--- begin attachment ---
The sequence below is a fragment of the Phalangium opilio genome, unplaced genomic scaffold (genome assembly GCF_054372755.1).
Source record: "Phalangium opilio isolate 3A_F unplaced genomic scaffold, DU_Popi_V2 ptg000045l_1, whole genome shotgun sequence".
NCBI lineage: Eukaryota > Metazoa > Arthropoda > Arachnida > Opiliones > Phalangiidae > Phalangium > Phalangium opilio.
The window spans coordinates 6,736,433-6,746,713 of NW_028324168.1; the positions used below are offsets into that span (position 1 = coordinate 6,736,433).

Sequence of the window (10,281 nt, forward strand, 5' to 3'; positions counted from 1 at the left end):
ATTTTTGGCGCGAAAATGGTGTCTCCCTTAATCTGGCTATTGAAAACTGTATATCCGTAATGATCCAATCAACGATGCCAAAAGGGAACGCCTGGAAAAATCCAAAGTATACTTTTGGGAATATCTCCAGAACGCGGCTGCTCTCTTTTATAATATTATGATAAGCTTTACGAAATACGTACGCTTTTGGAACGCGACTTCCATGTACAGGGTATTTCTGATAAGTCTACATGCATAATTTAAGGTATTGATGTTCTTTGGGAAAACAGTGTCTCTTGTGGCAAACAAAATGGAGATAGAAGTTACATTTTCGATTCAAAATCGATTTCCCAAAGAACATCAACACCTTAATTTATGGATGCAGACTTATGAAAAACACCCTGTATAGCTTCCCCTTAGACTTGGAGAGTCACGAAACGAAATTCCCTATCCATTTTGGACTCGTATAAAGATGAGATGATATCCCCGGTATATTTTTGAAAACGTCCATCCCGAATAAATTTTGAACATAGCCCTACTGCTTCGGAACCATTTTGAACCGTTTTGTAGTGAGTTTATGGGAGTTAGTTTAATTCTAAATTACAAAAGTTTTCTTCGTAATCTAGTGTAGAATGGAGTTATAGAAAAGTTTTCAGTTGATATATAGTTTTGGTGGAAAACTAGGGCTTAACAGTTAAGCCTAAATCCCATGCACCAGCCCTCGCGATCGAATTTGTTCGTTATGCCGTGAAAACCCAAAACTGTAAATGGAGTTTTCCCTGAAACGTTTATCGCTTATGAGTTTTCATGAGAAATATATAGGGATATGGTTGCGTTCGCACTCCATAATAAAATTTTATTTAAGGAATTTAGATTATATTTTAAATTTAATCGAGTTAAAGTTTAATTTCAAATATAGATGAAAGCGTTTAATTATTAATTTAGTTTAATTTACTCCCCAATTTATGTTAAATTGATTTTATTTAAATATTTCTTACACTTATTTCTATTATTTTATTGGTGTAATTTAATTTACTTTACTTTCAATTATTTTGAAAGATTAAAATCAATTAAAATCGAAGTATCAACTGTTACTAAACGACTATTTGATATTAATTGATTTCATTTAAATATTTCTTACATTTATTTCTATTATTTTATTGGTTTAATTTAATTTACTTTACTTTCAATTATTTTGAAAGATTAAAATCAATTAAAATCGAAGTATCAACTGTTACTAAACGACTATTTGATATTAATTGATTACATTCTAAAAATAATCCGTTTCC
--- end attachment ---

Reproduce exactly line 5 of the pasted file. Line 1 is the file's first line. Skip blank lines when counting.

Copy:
Sequence of the window (10,281 nt, forward strand, 5' to 3'; positions counted from 1 at the left end):